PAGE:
Lefse stick! My grandad made one that is long enough to reach across the griddle, with a roundish handle that allows one to roll it (hard to describe the technique) while placing the delicate lefse round onto the griddle. It has a rounded point and is very flat and thin, so it slides nicely under the rolled lefse dough without catching or ripping it. (an acquired technique through practice)


Four inch, new (no paint please) soft but firm paint brush, dedicated to lefse.


Prepare a receiving area for the cooked lefse. I wash several dish towels and run them through the rinse cycle twice to remove soaps remains before drying. I a place a medium pizza pan on the counter then a plastic kitchen garbage bag, opened, on that. Then an absorbent towel folded for the base, and two dish towels opened on that. Two more dish towels are folded to use as the cover which is flipped on and off when the just cooked lefse goes to the pile. The purpose is to trap the steam and to allow the lefse to retain some but not all of its moisture. Pliable lefse is the goal.


Boil potatoes with their skins on. Peel the skins, this should be easy when the potatoes are done and a bit cooled.


Prepare the lefse rolling place, I use a part of a heavy formica covered block of wood, with a sturdy piece of stiff dish toweling, or one could use canvas, taped tightly to the underside, like stretching a canvas. This heavy flat plank with cloth covering taped down all stays in place while rolling out the lefse dough.


A good rolling pin, and you may want to purchase some sticking-knit to cover the rolling pin. I never have it when I need it, so I don't know if it is actually helpful.


Rice the potatoes while warm or hot, or mash them. Measure the potatoes, mix the ingredients into the potatoes and allow to cool. When cool, add flour.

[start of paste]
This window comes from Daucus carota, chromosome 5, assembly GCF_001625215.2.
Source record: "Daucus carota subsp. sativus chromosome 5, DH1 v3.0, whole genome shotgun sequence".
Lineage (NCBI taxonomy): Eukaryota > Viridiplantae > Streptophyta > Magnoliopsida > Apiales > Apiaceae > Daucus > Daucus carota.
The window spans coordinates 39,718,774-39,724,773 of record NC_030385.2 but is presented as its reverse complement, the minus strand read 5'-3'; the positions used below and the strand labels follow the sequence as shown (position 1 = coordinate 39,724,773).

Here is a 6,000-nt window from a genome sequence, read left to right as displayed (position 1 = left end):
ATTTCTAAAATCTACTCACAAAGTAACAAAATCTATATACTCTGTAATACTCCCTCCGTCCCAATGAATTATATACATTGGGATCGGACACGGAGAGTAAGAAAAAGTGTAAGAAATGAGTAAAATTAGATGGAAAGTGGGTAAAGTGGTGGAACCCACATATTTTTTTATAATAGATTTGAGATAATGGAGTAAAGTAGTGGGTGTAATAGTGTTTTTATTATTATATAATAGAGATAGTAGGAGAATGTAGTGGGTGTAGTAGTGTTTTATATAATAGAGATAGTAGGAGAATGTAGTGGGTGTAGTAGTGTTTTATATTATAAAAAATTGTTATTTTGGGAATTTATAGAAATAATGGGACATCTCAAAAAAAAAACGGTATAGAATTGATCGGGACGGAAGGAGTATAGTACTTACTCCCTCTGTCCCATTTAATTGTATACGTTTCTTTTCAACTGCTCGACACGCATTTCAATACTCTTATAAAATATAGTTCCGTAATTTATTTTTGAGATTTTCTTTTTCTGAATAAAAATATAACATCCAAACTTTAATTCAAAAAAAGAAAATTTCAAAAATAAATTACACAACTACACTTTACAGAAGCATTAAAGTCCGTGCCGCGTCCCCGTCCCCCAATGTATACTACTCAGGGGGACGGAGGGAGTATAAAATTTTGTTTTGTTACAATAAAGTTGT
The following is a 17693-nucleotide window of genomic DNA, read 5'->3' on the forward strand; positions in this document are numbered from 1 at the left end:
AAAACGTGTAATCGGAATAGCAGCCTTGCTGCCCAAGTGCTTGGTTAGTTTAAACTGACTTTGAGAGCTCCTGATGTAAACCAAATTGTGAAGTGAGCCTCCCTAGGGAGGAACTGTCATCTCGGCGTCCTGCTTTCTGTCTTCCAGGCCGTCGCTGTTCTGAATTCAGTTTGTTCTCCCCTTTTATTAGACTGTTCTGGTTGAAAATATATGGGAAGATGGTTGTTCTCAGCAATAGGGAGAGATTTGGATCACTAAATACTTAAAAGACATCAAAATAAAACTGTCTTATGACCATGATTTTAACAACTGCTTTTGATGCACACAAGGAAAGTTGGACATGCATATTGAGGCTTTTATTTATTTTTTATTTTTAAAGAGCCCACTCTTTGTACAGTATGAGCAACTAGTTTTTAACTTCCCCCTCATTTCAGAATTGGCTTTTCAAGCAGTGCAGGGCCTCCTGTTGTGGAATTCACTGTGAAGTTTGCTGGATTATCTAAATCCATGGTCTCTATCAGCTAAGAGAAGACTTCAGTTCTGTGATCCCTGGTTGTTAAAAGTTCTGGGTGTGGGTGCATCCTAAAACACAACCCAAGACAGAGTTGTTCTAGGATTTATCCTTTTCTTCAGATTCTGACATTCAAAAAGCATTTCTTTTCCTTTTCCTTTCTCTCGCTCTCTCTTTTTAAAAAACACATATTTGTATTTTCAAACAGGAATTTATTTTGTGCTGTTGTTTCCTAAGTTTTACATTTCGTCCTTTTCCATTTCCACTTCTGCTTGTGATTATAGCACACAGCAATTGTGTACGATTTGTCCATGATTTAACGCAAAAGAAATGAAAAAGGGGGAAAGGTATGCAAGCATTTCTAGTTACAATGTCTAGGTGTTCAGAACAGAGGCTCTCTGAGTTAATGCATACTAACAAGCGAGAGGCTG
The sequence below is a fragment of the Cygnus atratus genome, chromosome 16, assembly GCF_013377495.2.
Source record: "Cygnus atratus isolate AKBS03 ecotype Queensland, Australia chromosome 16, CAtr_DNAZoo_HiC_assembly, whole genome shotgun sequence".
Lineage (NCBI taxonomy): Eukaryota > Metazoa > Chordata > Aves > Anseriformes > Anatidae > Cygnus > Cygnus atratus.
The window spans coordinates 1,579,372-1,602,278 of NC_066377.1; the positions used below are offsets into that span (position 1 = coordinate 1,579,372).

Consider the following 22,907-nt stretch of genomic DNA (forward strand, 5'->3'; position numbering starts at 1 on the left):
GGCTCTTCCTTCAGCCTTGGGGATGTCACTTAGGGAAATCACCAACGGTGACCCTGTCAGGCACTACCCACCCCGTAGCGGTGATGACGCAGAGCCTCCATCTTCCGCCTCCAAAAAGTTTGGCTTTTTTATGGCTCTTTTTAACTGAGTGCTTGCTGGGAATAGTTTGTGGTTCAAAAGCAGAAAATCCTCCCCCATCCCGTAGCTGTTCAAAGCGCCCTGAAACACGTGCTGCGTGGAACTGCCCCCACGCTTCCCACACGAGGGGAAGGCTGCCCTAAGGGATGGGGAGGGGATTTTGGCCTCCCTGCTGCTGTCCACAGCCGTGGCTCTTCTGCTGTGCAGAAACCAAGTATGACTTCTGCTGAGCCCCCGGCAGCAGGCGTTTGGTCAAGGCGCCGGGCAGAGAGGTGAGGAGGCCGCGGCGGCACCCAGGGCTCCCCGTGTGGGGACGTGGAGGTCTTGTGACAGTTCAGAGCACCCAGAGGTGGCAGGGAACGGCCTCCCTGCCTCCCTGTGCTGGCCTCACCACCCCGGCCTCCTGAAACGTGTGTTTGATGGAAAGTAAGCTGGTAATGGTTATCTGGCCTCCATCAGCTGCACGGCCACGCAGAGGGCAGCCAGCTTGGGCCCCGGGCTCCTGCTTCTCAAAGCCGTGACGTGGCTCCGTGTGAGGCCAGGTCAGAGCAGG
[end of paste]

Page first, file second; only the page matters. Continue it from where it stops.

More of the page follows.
3 cups riced potatoes

4 Tablespoons butter (the old recipe used lard, ugh)

4 Tablespoons cream (I have used Half & Half, and/or plain skim milk, personal choice rules)

1 teaspoon salt

1 teaspoon sugar


When the above mixture is cool, add

1 Cup flour


Mix gently, add flour if too sticky, though the dough will be a soft one. Divide the dough in 12-16 pieces and gentle it into rounded patty shapes. You may sense the dough is too sticky or or stiff, so adjust the flour by adding more, or by adding more potatoes to make the dough more moist and pliable. Do not over-mix because that activates the gluten too much and the dough will not stay rolled out (elasticity like bread dough after kneading). The flour is added to give workability to the potatoes.


Mix only this size batch or smaller, because the dough has a tendency to get sticky while sitting. I've been keeping half the patties in the refrigerator while cooking the lefse, and use the porch with the windows open to allow the cooking room to be cool. (My grand dad worked in the cold Minnesota, November weather in the garage, so it was cool for him as well. I don't know if it was to keep out of the family hubub, to keep the flying flour in a less pristine area, or so that he could smoke to his content while working...)


When ready to roll, have a container of flour handy to use for flouring the rolling surface. I place the patty into that bowl and flour both sides, then place it onto the floured rolling surface. Roll the dough to you preferred thin-ness, I go for really thin and use enough flour to keep the rolling pin from sticking. Oh, turn the dough over and re-flour as needed. I use lots of flour on the board, so that when flipping the round it is essentially floured for the next bit of rolling. Use the lefse stick to turn the dough, using the stick rolling technique. It is a delicate dough, work carefully.


Slide the lefse stick under the middle of the thin dough and lift gently, lay the edge of the dough at the edge of the griddle and commence to roll the stick until the dough is placed on the griddle. Wait until the griddle cooks the lefse until the spots are deep golden brown to almost blackening (Your choice for that). Use the stick to lift and turn, then cook the other side similarly. I seem to like to flip another time to further the cooking a bit more, then place the lefse on the toweled receiving area.